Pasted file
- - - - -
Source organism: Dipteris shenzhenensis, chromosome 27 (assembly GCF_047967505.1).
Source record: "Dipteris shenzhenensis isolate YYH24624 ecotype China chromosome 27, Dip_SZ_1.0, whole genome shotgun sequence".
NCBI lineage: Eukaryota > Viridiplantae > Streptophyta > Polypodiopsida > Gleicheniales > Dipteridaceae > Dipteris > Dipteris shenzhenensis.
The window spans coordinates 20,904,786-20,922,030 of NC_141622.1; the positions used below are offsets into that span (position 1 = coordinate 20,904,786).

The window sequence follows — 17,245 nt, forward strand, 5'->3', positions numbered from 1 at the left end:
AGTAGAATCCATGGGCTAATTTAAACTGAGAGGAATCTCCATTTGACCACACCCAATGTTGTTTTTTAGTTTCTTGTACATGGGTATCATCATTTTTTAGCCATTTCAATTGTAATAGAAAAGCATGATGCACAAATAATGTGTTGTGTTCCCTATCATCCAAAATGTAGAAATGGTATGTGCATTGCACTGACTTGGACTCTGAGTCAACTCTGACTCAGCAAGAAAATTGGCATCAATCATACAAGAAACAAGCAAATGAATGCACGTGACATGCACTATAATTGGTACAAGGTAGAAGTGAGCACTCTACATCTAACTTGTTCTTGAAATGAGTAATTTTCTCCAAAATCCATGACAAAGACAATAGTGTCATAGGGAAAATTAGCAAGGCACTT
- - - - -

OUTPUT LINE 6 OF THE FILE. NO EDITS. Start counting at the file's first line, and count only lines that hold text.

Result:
AGTAGAATCCATGGGCTAATTTAAACTGAGAGGAATCTCCATTTGACCACACCCAATGTTGTTTTTTAGTTTCTTGTACATGGGTATCATCATTTTTTAGCCATTTCAATTGTAATAGAAAAGCATGATGCACAAATAATGTGTTGTGTTCCCTATCATCCAAAATGTAGAAATGGTATGTGCATTGCACTGACTTGGACTCTGAGTCAACTCTGACTCAGCAAGAAAATTGGCATCAATCATACAAGAAACAAGCAAATGAATGCACGTGACATGCACTATAATTGGTACAAGGTAGAAGTGAGCACTCTACATCTAACTTGTTCTTGAAATGAGTAATTTTCTCCAAAATCCATGACAAAGACAATAGTGTCATAGGGAAAATTAGCAAGGCACTT